Date Published: 15/06/2020 15:04
Buying life insurance can be very confusing. Jillian Thomas takes a look, starting with whether you should consider a whole life or term policy.
Life insurance is one of those topics that we don’t really want to think about. But whatever is happening in the world, the old saying: ‘nothing is certain in life but death and taxes’ is still true.
And if you have loved ones and dependents, you do need to think about what happens to them when you die. But life insurance is confusing. So let’s look at some basics.
There are two main types, whole of life and term .Whole of life lasts as long as you. Term lasts for a limited term, 25 years for example. Term policies are often cheaper for younger clients.
There are also products such as mortgage life insurance, which may cover only your outstanding mortgage. Depending on your circumstances that might be suitable, or you might want to have a policy that includes more if you want to leave a nest egg to loved ones.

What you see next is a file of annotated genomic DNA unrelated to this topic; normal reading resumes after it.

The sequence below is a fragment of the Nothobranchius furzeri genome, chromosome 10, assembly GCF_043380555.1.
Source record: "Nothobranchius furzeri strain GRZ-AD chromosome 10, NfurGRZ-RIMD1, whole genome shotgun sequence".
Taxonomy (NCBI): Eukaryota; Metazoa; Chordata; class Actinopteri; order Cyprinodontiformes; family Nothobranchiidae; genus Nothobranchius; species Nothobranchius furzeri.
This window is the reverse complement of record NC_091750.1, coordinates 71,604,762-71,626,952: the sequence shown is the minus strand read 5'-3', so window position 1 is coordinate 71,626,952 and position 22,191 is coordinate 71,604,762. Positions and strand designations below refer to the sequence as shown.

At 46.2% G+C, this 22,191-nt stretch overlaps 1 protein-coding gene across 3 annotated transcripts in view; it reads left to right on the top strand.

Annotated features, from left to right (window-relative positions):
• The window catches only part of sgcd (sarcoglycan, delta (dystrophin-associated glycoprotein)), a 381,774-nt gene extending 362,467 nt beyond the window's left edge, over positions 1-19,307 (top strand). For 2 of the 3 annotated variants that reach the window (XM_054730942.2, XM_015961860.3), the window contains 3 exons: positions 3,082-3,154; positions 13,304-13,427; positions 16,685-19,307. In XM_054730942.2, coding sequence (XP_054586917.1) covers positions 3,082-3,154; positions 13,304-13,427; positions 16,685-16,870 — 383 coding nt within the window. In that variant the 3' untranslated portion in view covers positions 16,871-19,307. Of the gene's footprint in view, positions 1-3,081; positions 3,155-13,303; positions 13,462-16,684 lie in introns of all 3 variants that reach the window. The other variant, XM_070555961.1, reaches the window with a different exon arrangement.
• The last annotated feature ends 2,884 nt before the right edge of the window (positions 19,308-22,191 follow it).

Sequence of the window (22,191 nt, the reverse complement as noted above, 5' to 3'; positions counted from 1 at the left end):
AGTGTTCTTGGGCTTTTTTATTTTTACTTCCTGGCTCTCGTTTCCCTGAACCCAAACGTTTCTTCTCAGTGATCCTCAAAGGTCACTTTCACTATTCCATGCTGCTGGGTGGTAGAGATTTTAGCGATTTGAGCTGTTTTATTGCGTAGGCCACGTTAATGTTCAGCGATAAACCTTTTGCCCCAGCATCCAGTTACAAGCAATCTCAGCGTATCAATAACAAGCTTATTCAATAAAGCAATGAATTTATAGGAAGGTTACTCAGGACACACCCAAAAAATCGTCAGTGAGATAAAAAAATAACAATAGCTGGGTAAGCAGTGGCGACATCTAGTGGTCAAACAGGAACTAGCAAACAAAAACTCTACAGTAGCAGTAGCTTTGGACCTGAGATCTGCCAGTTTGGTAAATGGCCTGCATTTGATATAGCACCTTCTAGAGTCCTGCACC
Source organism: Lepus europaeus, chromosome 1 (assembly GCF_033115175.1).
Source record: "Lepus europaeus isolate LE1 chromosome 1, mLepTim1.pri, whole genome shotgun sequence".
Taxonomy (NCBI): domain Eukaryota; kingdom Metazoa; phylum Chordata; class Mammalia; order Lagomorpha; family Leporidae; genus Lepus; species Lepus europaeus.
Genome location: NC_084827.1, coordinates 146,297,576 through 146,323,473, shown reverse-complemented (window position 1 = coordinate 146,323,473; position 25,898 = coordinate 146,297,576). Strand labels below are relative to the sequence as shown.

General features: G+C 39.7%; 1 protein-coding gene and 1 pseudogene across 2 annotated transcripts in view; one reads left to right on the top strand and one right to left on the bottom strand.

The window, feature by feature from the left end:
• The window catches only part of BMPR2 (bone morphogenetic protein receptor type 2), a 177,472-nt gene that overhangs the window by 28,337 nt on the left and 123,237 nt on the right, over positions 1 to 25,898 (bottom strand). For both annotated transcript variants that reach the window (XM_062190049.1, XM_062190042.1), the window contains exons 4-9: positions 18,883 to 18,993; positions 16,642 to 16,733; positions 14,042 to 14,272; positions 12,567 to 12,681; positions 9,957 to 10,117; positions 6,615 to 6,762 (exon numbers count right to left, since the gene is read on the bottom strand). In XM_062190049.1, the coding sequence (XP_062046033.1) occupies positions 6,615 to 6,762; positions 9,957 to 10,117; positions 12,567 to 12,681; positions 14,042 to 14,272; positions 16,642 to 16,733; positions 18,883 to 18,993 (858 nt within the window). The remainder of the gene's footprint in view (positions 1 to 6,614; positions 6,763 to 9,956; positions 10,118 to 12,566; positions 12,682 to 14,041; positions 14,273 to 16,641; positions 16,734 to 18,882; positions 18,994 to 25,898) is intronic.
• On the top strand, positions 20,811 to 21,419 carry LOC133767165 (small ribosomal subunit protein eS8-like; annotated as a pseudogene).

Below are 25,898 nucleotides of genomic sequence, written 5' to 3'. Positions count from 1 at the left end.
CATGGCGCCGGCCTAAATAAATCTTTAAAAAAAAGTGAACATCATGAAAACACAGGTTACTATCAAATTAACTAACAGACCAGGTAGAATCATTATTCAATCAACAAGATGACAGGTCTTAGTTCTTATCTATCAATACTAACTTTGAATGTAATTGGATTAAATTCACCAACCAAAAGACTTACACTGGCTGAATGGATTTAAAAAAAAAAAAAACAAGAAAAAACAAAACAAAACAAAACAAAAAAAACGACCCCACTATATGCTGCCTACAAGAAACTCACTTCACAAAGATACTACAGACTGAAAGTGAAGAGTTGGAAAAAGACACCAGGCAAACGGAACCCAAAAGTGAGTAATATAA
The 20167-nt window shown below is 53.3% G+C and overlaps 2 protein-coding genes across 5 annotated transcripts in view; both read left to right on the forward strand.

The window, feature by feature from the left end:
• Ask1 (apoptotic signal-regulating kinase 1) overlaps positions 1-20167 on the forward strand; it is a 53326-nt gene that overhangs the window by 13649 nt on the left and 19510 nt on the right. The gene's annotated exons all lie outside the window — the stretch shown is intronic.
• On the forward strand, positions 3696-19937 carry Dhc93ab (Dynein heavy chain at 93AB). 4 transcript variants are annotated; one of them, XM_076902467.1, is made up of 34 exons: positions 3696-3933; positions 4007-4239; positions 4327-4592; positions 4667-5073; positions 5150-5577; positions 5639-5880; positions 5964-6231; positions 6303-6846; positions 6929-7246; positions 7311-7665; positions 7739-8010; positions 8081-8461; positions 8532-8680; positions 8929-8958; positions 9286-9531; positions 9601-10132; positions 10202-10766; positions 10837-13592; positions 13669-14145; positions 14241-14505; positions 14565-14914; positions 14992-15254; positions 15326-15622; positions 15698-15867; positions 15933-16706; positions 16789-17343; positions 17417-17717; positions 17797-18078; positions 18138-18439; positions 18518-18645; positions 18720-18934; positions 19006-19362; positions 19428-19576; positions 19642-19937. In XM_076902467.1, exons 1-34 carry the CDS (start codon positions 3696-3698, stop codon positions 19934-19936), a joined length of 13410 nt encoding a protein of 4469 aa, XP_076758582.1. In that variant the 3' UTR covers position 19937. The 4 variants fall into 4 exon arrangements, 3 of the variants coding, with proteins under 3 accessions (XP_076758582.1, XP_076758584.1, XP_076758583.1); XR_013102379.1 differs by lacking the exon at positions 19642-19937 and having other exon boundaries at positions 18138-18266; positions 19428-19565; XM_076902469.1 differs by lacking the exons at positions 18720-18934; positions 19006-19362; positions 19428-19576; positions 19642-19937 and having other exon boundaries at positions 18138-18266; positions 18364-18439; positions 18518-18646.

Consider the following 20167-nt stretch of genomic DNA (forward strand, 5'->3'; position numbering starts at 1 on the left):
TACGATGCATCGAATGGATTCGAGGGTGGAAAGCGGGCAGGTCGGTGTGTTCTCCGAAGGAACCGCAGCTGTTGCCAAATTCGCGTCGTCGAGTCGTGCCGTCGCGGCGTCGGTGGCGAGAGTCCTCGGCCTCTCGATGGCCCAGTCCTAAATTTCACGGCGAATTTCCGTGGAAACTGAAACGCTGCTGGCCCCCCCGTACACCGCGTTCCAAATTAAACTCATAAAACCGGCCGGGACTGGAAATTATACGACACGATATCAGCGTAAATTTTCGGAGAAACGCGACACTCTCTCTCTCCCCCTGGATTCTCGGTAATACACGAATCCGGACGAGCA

Term insurance will pay out the biggest death benefit for the lowest premium when the policy is first issued. But it might not work out the cheapest over a longer period. Term insurance premiums increase at each renewal; so the older you get the more they cost. So in the long run, a whole life policy might work out much cheaper. But if you think you only need life insurance for a shorter time, say less than ten years, then term insurance might be cheaper.
There is also the increasing term insurance policy and the decreasing term insurance policy. With the increasing version, the size of pay-out increases as the term of your policy continues. So the older you are when you die the more it will pay out. For example, a fixed term policy worth £100,000 initially, with a three per cent annual increase will be worth £130,477 ten years on.
With a decreasing term policy, the pay out will decrease as you get older. This might be suitable for you if you have the policy to cover debts like paying off a mortgage on your death, as the amount owed will fall over time. The advantage of a decreasing term policy is that the premiums will also fall over time. This is often the cheapest form of term insurance.
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